80. @PhilipLikens The Cue Card Source: Android Wear
  81. @PhilipLikens The Context Stream • The context stream is a vertical list of cards, each showing a useful or timely piece of information, much like the Google Now feature on Android phones and tablets. Your application can create cards and inject them into the stream when they are most likely to be useful. • This UI model ensures that users don’t have to launch many different applications to check for updates; they can simply glance at their stream for a brief update on what’s important to them. • Cards in the stream are more than simple notifications. They can be swiped horizontally to reveal additional pages. Cards can also be dismissed by swiping left to right, removing them from the stream until the next time the app has useful information to display. Source: Android Wear
  82. @PhilipLikens The Context Stream Source: Android Wear
  83. @PhilipLikens Notifications • Bridged notifications, such as new message notifications, are pushed to the wearable from the connected handheld using standard Android notifications. They require very little or no Wear- specific code. • Contextual notifications, such as an exercise card that appears when you begin running, are generated locally on the wearable and appear at contextually relevant moments. You can do more with this kind of card than with a notification bridged from the handheld. Source: Android Wear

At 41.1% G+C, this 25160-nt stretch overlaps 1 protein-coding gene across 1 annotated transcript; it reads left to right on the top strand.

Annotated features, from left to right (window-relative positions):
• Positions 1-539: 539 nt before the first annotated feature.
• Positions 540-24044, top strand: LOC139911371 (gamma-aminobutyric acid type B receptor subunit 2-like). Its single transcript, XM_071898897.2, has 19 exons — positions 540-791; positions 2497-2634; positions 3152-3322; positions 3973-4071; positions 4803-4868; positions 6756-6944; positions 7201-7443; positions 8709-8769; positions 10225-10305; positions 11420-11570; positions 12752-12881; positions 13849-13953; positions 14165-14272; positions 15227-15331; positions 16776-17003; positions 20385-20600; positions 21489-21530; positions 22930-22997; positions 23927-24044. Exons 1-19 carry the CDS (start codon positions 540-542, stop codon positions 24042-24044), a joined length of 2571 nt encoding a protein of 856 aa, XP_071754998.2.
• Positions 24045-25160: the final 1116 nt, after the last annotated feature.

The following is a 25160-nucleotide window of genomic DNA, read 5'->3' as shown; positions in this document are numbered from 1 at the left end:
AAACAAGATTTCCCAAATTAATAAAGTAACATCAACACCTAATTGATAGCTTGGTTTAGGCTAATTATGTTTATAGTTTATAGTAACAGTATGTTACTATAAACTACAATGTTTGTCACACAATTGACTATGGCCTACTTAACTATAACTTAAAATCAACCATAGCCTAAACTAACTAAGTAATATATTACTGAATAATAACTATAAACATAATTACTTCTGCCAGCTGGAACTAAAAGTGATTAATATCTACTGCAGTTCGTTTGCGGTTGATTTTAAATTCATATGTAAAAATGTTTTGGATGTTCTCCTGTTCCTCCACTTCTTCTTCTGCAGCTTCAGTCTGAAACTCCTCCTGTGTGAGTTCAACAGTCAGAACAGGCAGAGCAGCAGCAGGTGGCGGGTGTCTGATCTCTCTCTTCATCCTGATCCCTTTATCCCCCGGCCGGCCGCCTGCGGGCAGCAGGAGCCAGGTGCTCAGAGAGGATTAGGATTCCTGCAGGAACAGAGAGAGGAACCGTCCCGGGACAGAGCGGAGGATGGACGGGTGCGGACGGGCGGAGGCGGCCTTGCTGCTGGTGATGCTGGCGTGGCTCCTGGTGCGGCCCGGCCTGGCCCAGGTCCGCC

84. @PhilipLikens Notifications Bridged notifications Contextual notifications Source: & Android Wear
  85. @PhilipLikens Apps • Users are used to tapping icons to launch apps. Android Wear is different. A typical Wear app adds a card to the stream at a contextually relevant moment. It might have a button that opens a full screen view for a fast micro interaction, but it just as well might not. • We strongly recommend not building apps the user has to launch and quit before thinking really hard about how you could react to a specific location, activity, time of day, or something happening in the cloud. Source: Android Wear
  86. @PhilipLikens Custom App Layouts • There are some things you can’t do on a card. Swiping in many directions on a map or controlling a game with a joystick are a couple examples. In those cases it might be good idea to momentarily go full screen. Source: Android Wear
  87. @PhilipLikens Elements: Cards Source: Android Wear
  88. @PhilipLikens Elements: Pages • Supplementary information should be displayed on additional cards to the right of a main Context Stream card. Actions should always come after pages. Source: Android Wear
  89. @PhilipLikens Elements: Action buttons • These are system-rendered buttons that appear to the right of detail cards. They consist of a white icon set on a blue system-rendered circular button and a short caption with a verb. Actions should be limited to three for a single card row. • Tapping on an action button can cause an action to be executed, an action to be continued on the companion handheld, or a full screen activity to be invoked for further input. Source: Android Wear